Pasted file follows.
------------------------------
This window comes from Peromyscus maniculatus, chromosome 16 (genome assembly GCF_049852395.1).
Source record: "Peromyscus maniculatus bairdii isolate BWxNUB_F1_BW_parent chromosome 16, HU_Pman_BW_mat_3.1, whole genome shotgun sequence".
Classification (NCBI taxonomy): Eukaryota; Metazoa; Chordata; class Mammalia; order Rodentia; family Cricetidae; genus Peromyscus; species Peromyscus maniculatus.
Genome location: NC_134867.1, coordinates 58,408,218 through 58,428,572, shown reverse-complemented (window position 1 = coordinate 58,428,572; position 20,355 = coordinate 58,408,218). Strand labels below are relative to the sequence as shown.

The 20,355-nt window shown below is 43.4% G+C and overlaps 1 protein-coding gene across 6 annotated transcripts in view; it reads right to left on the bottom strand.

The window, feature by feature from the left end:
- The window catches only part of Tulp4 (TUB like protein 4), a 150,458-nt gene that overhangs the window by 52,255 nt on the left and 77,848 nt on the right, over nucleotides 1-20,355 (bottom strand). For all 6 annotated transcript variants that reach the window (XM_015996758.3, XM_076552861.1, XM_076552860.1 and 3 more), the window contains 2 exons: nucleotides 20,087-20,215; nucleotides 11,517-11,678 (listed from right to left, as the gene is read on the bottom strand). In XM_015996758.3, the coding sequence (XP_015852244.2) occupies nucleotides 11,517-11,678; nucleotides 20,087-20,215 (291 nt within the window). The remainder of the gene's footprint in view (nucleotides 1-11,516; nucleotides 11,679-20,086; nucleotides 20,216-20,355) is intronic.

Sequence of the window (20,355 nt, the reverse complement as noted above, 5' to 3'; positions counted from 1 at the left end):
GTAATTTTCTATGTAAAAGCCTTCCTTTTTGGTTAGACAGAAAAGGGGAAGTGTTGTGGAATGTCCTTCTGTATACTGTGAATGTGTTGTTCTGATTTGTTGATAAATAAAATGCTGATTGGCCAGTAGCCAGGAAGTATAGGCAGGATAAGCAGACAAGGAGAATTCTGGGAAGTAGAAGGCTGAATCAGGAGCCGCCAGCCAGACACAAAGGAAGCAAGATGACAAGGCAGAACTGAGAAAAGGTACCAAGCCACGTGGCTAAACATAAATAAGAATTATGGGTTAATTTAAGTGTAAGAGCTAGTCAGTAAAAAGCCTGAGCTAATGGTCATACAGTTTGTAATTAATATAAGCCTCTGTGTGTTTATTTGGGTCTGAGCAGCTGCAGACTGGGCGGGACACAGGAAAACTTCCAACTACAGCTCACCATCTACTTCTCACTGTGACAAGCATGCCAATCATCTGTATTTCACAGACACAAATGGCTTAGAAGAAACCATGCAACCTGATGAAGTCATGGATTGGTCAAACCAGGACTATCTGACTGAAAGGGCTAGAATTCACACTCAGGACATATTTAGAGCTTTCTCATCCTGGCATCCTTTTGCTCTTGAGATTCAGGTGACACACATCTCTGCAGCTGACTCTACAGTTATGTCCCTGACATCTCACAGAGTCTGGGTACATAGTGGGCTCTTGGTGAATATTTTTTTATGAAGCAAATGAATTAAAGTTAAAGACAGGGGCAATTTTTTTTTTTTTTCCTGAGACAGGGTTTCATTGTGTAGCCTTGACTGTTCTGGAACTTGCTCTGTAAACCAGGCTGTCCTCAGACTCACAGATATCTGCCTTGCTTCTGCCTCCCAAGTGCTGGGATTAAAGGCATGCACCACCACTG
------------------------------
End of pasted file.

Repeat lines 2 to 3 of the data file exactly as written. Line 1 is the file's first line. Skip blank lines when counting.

Source record: "Peromyscus maniculatus bairdii isolate BWxNUB_F1_BW_parent chromosome 16, HU_Pman_BW_mat_3.1, whole genome shotgun sequence".
Classification (NCBI taxonomy): Eukaryota; Metazoa; Chordata; class Mammalia; order Rodentia; family Cricetidae; genus Peromyscus; species Peromyscus maniculatus.